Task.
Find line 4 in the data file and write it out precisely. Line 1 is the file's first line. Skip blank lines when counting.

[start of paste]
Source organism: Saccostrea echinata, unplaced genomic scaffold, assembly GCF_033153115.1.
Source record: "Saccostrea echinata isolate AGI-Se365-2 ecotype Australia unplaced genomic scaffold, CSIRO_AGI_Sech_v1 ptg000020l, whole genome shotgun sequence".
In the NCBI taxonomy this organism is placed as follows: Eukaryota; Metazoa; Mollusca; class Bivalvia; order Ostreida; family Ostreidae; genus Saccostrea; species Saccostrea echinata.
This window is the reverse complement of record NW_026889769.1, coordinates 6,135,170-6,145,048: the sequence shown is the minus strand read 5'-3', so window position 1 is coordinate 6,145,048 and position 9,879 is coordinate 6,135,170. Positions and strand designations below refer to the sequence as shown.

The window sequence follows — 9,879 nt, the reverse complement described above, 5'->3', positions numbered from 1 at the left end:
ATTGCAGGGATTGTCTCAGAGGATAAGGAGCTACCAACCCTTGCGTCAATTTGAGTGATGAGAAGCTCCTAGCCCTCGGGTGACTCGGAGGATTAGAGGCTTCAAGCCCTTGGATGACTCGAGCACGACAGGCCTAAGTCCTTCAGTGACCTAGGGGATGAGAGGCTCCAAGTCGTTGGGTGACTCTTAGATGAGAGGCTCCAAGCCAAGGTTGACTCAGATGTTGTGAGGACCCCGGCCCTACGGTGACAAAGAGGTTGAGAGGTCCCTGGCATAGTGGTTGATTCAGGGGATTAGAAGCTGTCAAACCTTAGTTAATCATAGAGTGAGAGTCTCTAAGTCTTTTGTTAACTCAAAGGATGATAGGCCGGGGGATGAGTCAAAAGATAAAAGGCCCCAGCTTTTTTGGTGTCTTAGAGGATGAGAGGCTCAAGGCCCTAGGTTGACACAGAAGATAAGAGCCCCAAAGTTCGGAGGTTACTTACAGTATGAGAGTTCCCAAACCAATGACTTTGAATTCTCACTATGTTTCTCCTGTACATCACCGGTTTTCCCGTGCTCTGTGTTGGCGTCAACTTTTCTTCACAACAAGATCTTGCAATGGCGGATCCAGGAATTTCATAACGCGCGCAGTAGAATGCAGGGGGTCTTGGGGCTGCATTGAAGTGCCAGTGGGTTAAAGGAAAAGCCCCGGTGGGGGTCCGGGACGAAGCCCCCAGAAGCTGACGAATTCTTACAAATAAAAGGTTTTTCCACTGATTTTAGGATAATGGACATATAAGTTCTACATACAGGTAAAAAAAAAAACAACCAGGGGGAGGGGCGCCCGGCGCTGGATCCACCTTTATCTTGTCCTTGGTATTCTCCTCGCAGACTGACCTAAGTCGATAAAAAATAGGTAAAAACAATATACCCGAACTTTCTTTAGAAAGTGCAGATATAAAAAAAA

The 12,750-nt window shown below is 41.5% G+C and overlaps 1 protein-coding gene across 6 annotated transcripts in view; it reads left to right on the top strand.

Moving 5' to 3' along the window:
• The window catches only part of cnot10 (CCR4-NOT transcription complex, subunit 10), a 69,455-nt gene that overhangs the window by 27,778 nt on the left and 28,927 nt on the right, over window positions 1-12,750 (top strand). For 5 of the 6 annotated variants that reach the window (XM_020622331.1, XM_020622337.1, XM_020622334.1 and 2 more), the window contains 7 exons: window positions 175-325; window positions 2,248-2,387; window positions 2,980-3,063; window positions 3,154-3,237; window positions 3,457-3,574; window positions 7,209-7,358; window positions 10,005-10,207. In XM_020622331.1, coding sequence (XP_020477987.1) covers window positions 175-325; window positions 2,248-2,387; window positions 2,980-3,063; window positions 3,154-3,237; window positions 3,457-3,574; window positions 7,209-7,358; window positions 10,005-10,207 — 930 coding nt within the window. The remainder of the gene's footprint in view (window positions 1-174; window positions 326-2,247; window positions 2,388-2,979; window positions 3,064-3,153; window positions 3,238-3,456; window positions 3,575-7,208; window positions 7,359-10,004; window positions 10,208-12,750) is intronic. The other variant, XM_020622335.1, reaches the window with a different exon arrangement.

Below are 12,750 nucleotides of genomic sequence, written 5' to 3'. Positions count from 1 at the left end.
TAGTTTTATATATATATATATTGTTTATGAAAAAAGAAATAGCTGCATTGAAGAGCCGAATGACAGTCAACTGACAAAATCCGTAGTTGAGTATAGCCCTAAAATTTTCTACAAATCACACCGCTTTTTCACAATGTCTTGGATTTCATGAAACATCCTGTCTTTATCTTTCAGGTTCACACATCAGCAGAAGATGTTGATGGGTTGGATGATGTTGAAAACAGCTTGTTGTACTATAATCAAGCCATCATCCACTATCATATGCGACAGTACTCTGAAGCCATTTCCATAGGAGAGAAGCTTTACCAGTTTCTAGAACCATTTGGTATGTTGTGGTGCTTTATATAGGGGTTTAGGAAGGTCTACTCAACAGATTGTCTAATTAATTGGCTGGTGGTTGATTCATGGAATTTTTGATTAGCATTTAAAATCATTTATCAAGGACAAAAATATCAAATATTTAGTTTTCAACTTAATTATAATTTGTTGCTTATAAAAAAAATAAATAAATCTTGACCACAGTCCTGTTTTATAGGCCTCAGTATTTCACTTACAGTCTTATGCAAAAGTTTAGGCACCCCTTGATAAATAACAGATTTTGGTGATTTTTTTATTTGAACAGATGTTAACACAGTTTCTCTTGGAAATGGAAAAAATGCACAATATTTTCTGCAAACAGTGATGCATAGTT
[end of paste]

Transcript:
This window is the reverse complement of record NW_026889769.1, coordinates 6,135,170-6,145,048: the sequence shown is the minus strand read 5'-3', so window position 1 is coordinate 6,145,048 and position 9,879 is coordinate 6,135,170. Positions and strand designations below refer to the sequence as shown.